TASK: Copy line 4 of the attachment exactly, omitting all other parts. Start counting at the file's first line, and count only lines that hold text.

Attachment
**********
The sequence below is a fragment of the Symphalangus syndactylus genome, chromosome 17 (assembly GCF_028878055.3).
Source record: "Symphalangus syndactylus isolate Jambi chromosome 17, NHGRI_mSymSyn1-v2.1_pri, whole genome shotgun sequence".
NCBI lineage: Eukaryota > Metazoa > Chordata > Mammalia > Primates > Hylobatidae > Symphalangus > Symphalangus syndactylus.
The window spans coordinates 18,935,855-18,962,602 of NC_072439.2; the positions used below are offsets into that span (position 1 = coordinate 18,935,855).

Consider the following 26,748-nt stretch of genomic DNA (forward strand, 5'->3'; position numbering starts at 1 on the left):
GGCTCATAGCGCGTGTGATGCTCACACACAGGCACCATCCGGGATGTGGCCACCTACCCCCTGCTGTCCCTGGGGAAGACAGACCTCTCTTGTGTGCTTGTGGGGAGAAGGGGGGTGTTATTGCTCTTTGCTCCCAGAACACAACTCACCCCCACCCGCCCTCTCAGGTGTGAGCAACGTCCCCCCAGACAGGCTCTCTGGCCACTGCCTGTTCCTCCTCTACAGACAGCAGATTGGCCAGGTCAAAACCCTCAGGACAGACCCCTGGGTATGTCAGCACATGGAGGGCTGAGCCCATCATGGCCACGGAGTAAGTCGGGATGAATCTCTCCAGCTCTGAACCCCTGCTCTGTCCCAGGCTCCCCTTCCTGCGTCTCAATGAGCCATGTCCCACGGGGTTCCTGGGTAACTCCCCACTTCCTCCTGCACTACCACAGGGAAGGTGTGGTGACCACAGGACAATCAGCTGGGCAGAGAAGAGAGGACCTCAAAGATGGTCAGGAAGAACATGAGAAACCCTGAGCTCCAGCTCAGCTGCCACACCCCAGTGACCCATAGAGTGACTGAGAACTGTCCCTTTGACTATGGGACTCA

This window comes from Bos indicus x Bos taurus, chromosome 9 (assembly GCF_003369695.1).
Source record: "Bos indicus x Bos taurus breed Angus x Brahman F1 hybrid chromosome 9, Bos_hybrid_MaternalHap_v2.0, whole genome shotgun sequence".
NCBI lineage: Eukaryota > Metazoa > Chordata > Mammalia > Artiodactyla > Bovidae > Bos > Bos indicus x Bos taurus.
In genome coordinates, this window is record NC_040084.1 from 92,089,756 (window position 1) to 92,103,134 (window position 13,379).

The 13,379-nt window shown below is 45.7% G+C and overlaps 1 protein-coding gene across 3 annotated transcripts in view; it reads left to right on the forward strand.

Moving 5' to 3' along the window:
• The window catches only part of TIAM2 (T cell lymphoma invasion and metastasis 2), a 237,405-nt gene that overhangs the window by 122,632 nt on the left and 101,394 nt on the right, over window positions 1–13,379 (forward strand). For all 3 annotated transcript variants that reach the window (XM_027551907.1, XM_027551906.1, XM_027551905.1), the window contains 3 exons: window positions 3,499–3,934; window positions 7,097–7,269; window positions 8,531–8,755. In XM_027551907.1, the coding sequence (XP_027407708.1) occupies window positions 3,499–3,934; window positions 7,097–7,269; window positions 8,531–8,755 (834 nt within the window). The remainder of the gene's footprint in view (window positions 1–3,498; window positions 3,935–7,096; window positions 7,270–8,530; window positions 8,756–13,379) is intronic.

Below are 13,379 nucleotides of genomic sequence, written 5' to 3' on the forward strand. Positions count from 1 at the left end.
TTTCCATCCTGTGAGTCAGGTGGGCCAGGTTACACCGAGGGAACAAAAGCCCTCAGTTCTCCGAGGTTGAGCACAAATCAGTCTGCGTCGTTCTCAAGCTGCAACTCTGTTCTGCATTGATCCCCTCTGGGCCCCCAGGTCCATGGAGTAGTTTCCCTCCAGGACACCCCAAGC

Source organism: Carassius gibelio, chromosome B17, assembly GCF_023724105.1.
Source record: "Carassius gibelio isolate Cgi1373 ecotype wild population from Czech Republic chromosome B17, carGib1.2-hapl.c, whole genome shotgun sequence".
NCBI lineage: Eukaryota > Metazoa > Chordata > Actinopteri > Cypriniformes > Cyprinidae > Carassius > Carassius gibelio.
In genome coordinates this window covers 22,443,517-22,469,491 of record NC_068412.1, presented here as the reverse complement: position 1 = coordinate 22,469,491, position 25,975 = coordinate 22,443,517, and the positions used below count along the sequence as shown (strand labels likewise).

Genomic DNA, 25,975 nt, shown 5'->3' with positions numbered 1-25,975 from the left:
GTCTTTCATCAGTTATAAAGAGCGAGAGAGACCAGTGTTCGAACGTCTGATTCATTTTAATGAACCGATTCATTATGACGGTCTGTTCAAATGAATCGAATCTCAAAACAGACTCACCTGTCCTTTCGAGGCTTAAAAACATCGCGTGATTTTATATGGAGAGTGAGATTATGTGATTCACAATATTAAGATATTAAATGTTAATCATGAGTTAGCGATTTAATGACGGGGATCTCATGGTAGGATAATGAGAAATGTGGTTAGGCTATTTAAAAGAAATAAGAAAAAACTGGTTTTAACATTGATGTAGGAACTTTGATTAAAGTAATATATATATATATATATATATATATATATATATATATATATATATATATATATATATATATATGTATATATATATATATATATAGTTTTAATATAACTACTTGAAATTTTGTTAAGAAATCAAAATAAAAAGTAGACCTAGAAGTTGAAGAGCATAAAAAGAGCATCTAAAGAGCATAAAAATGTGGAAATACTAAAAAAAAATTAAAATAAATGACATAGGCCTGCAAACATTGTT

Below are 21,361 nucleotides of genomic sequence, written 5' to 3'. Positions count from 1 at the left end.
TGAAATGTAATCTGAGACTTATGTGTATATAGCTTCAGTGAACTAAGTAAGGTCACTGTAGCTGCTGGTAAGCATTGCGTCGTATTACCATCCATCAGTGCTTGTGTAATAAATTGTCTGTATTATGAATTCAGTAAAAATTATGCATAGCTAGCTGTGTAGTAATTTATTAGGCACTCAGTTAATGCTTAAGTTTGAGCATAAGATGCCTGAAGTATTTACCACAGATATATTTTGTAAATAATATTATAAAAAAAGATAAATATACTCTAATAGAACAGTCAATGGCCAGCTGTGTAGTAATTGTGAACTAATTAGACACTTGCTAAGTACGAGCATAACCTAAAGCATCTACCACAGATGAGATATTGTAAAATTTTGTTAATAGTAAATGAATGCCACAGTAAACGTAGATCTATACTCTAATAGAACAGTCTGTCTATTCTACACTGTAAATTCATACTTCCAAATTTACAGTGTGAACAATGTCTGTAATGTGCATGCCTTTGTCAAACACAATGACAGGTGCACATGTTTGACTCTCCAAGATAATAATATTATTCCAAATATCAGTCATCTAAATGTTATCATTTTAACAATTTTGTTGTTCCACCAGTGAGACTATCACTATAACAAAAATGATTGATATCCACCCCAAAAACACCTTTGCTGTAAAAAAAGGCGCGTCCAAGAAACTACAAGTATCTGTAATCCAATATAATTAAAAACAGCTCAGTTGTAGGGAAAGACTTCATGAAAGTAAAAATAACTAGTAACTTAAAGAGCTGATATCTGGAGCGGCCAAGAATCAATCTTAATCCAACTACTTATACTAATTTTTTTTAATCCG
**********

The window spans coordinates 18,935,855-18,962,602 of NC_072439.2; the positions used below are offsets into that span (position 1 = coordinate 18,935,855).